Many of those who voted in favor still cry naivete. But those that went merrily along with Blair citing ‘good faith’ forget that MPs such as Robin Cook and Charles Kennedy — both now passed — publicly and loudly explained to their fellow parliamentarians in the UK that the broader evidence suggested going to war was unjustified. They were, unfortunately, up against the might of the British media, organized to march to the beat of the pro-war drum by the then-head of press at the Foreign Office, John Williams, and Tony Blair’s spin doctor (and inspiration for The Thick of It’s Malcolm Tucker), Alastair Campbell.
As war neared, the faces of Cook and Kennedy featured, along with other objectors, on a cut out and keep dartboard of “traitors” from The Sun, Britain’s biggest daily and one of the many Murdoch publications that pushed for invasion (there was little chance Murdoch was ever going to oppose Blair — he is godfather to one of Murdoch’s children, after all). The Murdoch press helped create an atmosphere, on both sides of the Atlantic, where it was not just wrong but downright treasonous to question motive for the Iraq War. Paul Dacre, editor of the Daily Mail, has since said, “I’m not sure that the Blair government – or Tony Blair – would have been able to take the British people to war if it hadn’t been for the implacable support provided by the Murdoch papers.” Now the very same papers criticize Blair for the Iraq tragedy, as though they themselves aren’t partly culpable.
The blame isn’t limited to just the aforementioned. We should also look at those who profited from the invasion, to those ‘security experts’ who lied about WMDs, and to those who later tried to cover up UK and US ineptitude. Many played a part. It takes more than just one man to make an illegal war. What kind of lesson will we learn by directing our anger almost entirely at Blair?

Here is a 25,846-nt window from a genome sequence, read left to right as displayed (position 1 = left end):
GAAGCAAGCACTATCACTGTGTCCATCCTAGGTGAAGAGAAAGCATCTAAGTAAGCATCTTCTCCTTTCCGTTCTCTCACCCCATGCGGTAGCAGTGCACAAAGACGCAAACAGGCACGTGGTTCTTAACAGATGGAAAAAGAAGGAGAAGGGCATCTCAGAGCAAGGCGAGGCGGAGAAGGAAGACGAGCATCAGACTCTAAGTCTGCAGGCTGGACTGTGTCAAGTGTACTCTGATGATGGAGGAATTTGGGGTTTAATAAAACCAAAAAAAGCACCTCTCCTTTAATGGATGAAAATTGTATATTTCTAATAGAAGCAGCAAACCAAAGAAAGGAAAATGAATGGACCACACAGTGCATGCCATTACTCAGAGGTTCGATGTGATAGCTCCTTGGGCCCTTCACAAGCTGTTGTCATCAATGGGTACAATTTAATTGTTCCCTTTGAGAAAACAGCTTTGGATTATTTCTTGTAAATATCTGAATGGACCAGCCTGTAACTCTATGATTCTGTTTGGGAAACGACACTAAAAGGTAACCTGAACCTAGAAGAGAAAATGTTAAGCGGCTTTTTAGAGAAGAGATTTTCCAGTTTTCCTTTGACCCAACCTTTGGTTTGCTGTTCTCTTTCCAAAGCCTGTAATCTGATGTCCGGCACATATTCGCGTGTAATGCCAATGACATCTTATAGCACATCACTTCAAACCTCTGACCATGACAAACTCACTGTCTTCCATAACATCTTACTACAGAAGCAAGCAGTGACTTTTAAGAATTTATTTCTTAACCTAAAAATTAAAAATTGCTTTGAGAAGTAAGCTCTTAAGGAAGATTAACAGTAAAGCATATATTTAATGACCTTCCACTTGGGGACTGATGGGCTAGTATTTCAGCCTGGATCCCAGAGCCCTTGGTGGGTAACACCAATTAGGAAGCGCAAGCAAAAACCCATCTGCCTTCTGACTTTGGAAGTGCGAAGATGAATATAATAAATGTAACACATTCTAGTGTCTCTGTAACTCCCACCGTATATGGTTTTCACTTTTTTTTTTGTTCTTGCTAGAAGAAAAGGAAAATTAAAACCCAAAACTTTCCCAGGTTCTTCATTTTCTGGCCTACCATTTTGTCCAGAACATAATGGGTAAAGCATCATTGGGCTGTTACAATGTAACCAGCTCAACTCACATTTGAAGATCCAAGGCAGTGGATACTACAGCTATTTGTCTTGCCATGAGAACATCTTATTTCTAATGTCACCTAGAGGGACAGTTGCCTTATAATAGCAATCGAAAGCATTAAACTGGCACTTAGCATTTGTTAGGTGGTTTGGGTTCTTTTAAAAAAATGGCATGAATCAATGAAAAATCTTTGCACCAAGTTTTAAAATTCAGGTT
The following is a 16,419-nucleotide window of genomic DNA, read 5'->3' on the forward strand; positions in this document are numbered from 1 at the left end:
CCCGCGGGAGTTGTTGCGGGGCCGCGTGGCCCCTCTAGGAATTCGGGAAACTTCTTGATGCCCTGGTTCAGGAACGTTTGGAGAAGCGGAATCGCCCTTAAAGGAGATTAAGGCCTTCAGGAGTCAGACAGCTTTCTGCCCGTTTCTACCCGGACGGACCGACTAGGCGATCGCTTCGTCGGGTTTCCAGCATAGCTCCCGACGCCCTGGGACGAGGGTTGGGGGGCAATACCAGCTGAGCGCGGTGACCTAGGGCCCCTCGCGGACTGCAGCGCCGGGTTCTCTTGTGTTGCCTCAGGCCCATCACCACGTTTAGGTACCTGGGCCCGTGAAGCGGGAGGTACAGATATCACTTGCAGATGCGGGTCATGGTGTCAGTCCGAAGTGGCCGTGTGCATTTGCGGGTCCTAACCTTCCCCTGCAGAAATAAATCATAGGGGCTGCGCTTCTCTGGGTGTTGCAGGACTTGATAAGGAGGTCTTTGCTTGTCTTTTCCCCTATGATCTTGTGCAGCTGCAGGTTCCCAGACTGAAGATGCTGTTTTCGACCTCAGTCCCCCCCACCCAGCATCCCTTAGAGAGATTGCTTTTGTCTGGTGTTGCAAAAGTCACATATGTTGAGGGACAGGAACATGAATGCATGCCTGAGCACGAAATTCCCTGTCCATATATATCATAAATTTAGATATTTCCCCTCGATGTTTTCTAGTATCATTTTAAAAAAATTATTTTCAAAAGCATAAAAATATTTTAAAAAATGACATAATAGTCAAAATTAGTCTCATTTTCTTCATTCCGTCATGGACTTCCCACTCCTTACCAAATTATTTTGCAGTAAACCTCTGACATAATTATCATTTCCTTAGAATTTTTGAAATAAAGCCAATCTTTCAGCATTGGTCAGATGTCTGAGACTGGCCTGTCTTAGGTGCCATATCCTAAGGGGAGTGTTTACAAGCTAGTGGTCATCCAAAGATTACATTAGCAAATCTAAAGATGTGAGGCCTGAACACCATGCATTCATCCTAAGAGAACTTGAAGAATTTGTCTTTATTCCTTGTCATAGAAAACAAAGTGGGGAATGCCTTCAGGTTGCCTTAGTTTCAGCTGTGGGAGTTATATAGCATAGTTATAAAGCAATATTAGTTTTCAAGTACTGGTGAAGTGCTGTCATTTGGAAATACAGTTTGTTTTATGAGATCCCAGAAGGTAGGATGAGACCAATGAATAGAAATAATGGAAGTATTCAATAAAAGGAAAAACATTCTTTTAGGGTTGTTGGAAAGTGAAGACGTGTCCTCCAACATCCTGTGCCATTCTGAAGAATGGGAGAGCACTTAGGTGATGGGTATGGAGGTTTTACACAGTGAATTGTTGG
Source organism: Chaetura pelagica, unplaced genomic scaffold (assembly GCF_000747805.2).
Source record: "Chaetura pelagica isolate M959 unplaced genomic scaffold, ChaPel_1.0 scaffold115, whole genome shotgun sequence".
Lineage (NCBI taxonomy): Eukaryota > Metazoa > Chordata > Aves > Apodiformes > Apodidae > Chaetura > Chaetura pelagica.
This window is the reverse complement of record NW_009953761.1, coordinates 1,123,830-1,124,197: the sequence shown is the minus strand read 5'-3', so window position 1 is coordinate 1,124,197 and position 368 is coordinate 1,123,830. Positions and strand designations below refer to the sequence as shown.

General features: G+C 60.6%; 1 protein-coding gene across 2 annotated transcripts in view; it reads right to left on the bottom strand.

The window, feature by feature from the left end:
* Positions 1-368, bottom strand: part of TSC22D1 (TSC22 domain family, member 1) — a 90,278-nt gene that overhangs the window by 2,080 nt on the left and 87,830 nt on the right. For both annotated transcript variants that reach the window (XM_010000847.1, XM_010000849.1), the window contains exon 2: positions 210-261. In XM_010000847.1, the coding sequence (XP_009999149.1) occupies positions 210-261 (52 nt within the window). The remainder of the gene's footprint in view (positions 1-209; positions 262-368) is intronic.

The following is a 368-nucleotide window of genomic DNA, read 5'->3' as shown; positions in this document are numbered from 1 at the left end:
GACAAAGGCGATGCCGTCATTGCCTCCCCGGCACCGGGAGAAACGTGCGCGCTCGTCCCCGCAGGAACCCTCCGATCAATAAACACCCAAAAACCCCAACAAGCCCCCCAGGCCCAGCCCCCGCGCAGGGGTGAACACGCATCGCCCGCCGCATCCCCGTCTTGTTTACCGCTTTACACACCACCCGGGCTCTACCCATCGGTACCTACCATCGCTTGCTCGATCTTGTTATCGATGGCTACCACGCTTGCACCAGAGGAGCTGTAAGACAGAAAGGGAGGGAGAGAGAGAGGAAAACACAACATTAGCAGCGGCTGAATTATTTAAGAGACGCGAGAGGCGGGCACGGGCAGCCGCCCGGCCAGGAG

In 2013, Kareem Serageldin was sentenced to 30 months in jail for concealing $100 million in losses whilst working at Credit Suisse. He is, to date, the only Wall Street executive to be prosecuted for playing a part in the 2008 crash. Of course, we know that many more like Serageldin were also to blame; the judge at Serageldin’s trial described his conduct as “a small piece of an overall evil climate within the bank and with many other banks.” But seeing as the majority involved got off scot free and were given no cause to finesse their ways, the system that led to the most devastating financial crisis since the Great Depression has remained largely unchanged.
Let’s not forget in the hysteria that Tony Blair was never alone, that like Serageldin he had support from a network of others acting in their own self-interest. Serageldin deserved to go to jail, but in making an example of just one we apparently allowed the rest to carry on business as usual. Have we learned much from our 2003 ‘intervention’? As we leave a broken Libya behind and increase our presence in Syria and the Yemen, the answer, seemingly, is no. As much as he protests, Tony Blair has much to answer for, but in making him some poster boy for the failure of Iraq, in calling for his head and no one else’s, we risk letting many others off the hook. Chilcot is not, as some in the media are now telling it, just a story of one man’s rise and fall – it’s a damning portrait of an entire system that has to be made learn from its mistakes.